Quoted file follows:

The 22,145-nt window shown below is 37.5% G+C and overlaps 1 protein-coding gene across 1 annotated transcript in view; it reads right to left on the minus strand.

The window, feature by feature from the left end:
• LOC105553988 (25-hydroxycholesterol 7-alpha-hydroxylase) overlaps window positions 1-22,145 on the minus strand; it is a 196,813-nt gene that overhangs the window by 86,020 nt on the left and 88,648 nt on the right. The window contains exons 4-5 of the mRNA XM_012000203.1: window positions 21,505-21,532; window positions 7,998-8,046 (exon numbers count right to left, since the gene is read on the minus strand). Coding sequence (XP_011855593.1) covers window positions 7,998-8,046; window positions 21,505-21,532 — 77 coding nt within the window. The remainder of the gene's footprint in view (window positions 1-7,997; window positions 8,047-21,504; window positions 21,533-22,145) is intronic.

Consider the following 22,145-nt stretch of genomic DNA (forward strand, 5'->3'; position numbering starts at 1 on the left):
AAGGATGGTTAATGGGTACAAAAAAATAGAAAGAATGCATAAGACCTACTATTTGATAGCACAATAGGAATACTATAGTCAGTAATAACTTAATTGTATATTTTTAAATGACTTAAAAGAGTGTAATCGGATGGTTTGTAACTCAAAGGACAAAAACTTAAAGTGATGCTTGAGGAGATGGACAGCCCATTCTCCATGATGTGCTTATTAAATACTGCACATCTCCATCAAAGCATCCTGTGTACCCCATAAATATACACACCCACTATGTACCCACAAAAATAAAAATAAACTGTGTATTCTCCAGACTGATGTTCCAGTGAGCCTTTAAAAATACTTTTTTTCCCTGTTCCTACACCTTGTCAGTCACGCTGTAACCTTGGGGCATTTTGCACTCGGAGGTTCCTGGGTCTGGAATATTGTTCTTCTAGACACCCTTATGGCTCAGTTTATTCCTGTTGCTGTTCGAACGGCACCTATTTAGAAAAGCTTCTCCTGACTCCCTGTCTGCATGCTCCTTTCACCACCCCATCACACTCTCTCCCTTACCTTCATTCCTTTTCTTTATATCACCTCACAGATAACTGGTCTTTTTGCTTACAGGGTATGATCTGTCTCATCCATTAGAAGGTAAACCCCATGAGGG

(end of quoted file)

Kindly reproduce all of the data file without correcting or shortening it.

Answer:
The 22,145-nt window shown below is 37.5% G+C and overlaps 1 protein-coding gene across 1 annotated transcript in view; it reads right to left on the minus strand.

The window, feature by feature from the left end:
• LOC105553988 (25-hydroxycholesterol 7-alpha-hydroxylase) overlaps window positions 1-22,145 on the minus strand; it is a 196,813-nt gene that overhangs the window by 86,020 nt on the left and 88,648 nt on the right. The window contains exons 4-5 of the mRNA XM_012000203.1: window positions 21,505-21,532; window positions 7,998-8,046 (exon numbers count right to left, since the gene is read on the minus strand). Coding sequence (XP_011855593.1) covers window positions 7,998-8,046; window positions 21,505-21,532 — 77 coding nt within the window. The remainder of the gene's footprint in view (window positions 1-7,997; window positions 8,047-21,504; window positions 21,533-22,145) is intronic.

Consider the following 22,145-nt stretch of genomic DNA (forward strand, 5'->3'; position numbering starts at 1 on the left):
AAGGATGGTTAATGGGTACAAAAAAATAGAAAGAATGCATAAGACCTACTATTTGATAGCACAATAGGAATACTATAGTCAGTAATAACTTAATTGTATATTTTTAAATGACTTAAAAGAGTGTAATCGGATGGTTTGTAACTCAAAGGACAAAAACTTAAAGTGATGCTTGAGGAGATGGACAGCCCATTCTCCATGATGTGCTTATTAAATACTGCACATCTCCATCAAAGCATCCTGTGTACCCCATAAATATACACACCCACTATGTACCCACAAAAATAAAAATAAACTGTGTATTCTCCAGACTGATGTTCCAGTGAGCCTTTAAAAATACTTTTTTTCCCTGTTCCTACACCTTGTCAGTCACGCTGTAACCTTGGGGCATTTTGCACTCGGAGGTTCCTGGGTCTGGAATATTGTTCTTCTAGACACCCTTATGGCTCAGTTTATTCCTGTTGCTGTTCGAACGGCACCTATTTAGAAAAGCTTCTCCTGACTCCCTGTCTGCATGCTCCTTTCACCACCCCATCACACTCTCTCCCTTACCTTCATTCCTTTTCTTTATATCACCTCACAGATAACTGGTCTTTTTGCTTACAGGGTATGATCTGTCTCATCCATTAGAAGGTAAACCCCATGAGGG